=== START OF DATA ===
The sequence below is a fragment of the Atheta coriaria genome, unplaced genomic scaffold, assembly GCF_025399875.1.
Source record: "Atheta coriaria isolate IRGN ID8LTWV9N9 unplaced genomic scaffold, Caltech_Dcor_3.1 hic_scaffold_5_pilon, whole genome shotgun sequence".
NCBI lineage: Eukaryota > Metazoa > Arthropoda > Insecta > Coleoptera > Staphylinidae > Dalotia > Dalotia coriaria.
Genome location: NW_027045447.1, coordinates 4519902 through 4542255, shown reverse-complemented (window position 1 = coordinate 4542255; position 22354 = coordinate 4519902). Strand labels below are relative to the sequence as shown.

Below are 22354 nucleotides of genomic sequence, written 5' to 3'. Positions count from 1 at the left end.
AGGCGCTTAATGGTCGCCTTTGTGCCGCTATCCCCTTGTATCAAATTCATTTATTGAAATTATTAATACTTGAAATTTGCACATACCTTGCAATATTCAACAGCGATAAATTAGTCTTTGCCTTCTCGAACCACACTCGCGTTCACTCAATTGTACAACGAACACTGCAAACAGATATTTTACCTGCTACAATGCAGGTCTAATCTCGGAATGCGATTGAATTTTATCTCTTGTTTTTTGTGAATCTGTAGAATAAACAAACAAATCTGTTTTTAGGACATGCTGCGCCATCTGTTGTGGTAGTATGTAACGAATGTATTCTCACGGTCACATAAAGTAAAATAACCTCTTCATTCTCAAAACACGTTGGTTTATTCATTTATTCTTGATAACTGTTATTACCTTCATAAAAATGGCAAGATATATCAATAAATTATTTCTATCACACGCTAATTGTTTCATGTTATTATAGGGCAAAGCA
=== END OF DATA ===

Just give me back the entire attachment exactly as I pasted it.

The sequence below is a fragment of the Atheta coriaria genome, unplaced genomic scaffold, assembly GCF_025399875.1.
Source record: "Atheta coriaria isolate IRGN ID8LTWV9N9 unplaced genomic scaffold, Caltech_Dcor_3.1 hic_scaffold_5_pilon, whole genome shotgun sequence".
NCBI lineage: Eukaryota > Metazoa > Arthropoda > Insecta > Coleoptera > Staphylinidae > Dalotia > Dalotia coriaria.
Genome location: NW_027045447.1, coordinates 4519902 through 4542255, shown reverse-complemented (window position 1 = coordinate 4542255; position 22354 = coordinate 4519902). Strand labels below are relative to the sequence as shown.

Below are 22354 nucleotides of genomic sequence, written 5' to 3'. Positions count from 1 at the left end.
AGGCGCTTAATGGTCGCCTTTGTGCCGCTATCCCCTTGTATCAAATTCATTTATTGAAATTATTAATACTTGAAATTTGCACATACCTTGCAATATTCAACAGCGATAAATTAGTCTTTGCCTTCTCGAACCACACTCGCGTTCACTCAATTGTACAACGAACACTGCAAACAGATATTTTACCTGCTACAATGCAGGTCTAATCTCGGAATGCGATTGAATTTTATCTCTTGTTTTTTGTGAATCTGTAGAATAAACAAACAAATCTGTTTTTAGGACATGCTGCGCCATCTGTTGTGGTAGTATGTAACGAATGTATTCTCACGGTCACATAAAGTAAAATAACCTCTTCATTCTCAAAACACGTTGGTTTATTCATTTATTCTTGATAACTGTTATTACCTTCATAAAAATGGCAAGATATATCAATAAATTATTTCTATCACACGCTAATTGTTTCATGTTATTATAGGGCAAAGCA